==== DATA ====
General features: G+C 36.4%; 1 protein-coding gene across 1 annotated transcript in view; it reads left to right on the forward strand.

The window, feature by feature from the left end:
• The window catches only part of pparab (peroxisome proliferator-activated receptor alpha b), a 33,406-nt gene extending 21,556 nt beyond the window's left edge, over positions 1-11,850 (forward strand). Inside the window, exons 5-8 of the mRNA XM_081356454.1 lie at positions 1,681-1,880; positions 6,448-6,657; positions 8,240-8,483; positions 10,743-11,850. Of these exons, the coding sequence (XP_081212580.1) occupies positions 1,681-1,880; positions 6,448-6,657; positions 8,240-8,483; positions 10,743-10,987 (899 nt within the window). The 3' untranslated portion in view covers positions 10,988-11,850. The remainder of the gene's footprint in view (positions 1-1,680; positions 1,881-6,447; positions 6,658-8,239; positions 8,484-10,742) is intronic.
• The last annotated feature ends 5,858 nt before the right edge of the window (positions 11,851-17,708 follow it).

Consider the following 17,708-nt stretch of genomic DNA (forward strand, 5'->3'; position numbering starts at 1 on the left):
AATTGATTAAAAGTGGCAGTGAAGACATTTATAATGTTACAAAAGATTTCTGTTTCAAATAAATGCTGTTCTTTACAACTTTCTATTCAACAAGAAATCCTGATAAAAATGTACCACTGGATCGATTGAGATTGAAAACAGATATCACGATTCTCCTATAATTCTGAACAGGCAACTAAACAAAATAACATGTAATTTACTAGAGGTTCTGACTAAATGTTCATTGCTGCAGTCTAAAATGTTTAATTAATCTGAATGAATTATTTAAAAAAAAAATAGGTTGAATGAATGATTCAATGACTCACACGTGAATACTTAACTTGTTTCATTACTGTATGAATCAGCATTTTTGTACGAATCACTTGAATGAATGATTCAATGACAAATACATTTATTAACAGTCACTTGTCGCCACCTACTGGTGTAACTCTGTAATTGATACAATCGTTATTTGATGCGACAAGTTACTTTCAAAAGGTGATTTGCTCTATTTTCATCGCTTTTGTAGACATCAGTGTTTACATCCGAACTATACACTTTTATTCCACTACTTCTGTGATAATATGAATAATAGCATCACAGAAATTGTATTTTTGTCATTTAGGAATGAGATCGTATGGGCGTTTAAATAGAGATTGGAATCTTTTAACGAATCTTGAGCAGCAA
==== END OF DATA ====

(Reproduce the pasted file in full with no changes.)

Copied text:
General features: G+C 36.4%; 1 protein-coding gene across 1 annotated transcript in view; it reads left to right on the forward strand.

The window, feature by feature from the left end:
• The window catches only part of pparab (peroxisome proliferator-activated receptor alpha b), a 33,406-nt gene extending 21,556 nt beyond the window's left edge, over positions 1-11,850 (forward strand). Inside the window, exons 5-8 of the mRNA XM_081356454.1 lie at positions 1,681-1,880; positions 6,448-6,657; positions 8,240-8,483; positions 10,743-11,850. Of these exons, the coding sequence (XP_081212580.1) occupies positions 1,681-1,880; positions 6,448-6,657; positions 8,240-8,483; positions 10,743-10,987 (899 nt within the window). The 3' untranslated portion in view covers positions 10,988-11,850. The remainder of the gene's footprint in view (positions 1-1,680; positions 1,881-6,447; positions 6,658-8,239; positions 8,484-10,742) is intronic.
• The last annotated feature ends 5,858 nt before the right edge of the window (positions 11,851-17,708 follow it).

Consider the following 17,708-nt stretch of genomic DNA (forward strand, 5'->3'; position numbering starts at 1 on the left):
AATTGATTAAAAGTGGCAGTGAAGACATTTATAATGTTACAAAAGATTTCTGTTTCAAATAAATGCTGTTCTTTACAACTTTCTATTCAACAAGAAATCCTGATAAAAATGTACCACTGGATCGATTGAGATTGAAAACAGATATCACGATTCTCCTATAATTCTGAACAGGCAACTAAACAAAATAACATGTAATTTACTAGAGGTTCTGACTAAATGTTCATTGCTGCAGTCTAAAATGTTTAATTAATCTGAATGAATTATTTAAAAAAAAAATAGGTTGAATGAATGATTCAATGACTCACACGTGAATACTTAACTTGTTTCATTACTGTATGAATCAGCATTTTTGTACGAATCACTTGAATGAATGATTCAATGACAAATACATTTATTAACAGTCACTTGTCGCCACCTACTGGTGTAACTCTGTAATTGATACAATCGTTATTTGATGCGACAAGTTACTTTCAAAAGGTGATTTGCTCTATTTTCATCGCTTTTGTAGACATCAGTGTTTACATCCGAACTATACACTTTTATTCCACTACTTCTGTGATAATATGAATAATAGCATCACAGAAATTGTATTTTTGTCATTTAGGAATGAGATCGTATGGGCGTTTAAATAGAGATTGGAATCTTTTAACGAATCTTGAGCAGCAA